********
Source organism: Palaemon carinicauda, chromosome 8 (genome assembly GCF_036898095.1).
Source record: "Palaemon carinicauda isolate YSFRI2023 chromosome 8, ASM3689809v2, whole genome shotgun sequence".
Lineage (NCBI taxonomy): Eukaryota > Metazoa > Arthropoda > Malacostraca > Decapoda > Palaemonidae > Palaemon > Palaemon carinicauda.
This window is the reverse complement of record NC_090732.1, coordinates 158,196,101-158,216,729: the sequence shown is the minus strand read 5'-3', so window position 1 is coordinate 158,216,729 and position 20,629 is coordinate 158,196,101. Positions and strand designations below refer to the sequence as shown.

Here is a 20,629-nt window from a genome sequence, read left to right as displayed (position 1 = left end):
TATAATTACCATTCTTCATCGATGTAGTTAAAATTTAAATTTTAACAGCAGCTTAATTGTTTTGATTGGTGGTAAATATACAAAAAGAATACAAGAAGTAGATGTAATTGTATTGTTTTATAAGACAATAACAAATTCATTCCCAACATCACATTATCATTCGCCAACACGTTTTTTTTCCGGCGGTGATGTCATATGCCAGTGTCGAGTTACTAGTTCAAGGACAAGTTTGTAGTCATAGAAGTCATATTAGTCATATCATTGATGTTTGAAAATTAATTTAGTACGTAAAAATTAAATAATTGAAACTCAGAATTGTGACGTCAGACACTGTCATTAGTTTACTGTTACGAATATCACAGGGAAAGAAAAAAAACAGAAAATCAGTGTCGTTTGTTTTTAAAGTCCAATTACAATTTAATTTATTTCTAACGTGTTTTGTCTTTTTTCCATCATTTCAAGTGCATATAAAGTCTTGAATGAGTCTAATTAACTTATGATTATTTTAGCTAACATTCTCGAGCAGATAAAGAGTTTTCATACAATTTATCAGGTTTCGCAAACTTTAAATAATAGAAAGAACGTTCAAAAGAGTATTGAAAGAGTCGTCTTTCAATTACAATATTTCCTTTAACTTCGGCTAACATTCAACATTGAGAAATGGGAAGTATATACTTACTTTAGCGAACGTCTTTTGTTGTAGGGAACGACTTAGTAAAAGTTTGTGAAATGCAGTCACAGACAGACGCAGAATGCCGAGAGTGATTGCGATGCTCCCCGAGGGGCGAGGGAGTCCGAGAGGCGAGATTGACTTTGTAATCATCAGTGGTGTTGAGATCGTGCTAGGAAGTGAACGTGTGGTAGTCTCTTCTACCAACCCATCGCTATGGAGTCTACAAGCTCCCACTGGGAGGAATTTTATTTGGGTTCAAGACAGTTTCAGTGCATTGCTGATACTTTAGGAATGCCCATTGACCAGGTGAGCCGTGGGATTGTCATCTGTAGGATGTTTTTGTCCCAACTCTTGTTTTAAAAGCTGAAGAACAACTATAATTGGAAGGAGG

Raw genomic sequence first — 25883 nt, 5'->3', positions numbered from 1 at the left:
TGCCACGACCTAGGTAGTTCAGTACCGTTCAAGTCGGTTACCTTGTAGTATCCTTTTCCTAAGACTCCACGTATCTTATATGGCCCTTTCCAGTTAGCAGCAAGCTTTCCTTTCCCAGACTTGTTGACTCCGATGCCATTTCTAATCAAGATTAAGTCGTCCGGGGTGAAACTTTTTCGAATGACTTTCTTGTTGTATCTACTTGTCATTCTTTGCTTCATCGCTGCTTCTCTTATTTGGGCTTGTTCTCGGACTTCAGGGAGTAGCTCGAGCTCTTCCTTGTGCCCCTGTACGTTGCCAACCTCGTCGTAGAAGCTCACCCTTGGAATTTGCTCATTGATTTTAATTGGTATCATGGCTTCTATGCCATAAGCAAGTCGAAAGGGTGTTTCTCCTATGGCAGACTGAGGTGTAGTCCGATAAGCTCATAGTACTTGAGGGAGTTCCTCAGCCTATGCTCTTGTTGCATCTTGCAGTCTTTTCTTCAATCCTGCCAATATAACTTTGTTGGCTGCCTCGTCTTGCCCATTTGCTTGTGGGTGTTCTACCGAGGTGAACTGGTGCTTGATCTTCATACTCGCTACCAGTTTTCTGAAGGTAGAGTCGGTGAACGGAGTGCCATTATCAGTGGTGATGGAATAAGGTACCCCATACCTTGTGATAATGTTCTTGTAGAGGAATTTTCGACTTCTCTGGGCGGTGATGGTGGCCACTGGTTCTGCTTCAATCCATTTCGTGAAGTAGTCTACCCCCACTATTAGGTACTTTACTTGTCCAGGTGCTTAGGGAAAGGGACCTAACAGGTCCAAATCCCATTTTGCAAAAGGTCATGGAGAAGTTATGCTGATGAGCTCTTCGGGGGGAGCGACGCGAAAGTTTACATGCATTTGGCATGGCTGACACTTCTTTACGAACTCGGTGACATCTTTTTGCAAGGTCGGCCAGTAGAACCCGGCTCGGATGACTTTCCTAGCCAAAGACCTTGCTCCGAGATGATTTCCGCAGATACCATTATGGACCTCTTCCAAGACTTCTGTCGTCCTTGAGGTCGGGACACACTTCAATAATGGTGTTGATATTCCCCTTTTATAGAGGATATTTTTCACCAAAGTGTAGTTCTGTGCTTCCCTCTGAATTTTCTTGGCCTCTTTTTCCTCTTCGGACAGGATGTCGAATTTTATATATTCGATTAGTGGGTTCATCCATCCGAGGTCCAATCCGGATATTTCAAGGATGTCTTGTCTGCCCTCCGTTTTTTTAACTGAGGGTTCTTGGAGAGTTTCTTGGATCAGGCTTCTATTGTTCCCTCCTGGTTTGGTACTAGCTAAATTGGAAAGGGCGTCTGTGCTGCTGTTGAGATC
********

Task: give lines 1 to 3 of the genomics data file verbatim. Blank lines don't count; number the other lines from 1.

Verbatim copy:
Source organism: Palaemon carinicauda, chromosome 8 (genome assembly GCF_036898095.1).
Source record: "Palaemon carinicauda isolate YSFRI2023 chromosome 8, ASM3689809v2, whole genome shotgun sequence".
Lineage (NCBI taxonomy): Eukaryota > Metazoa > Arthropoda > Malacostraca > Decapoda > Palaemonidae > Palaemon > Palaemon carinicauda.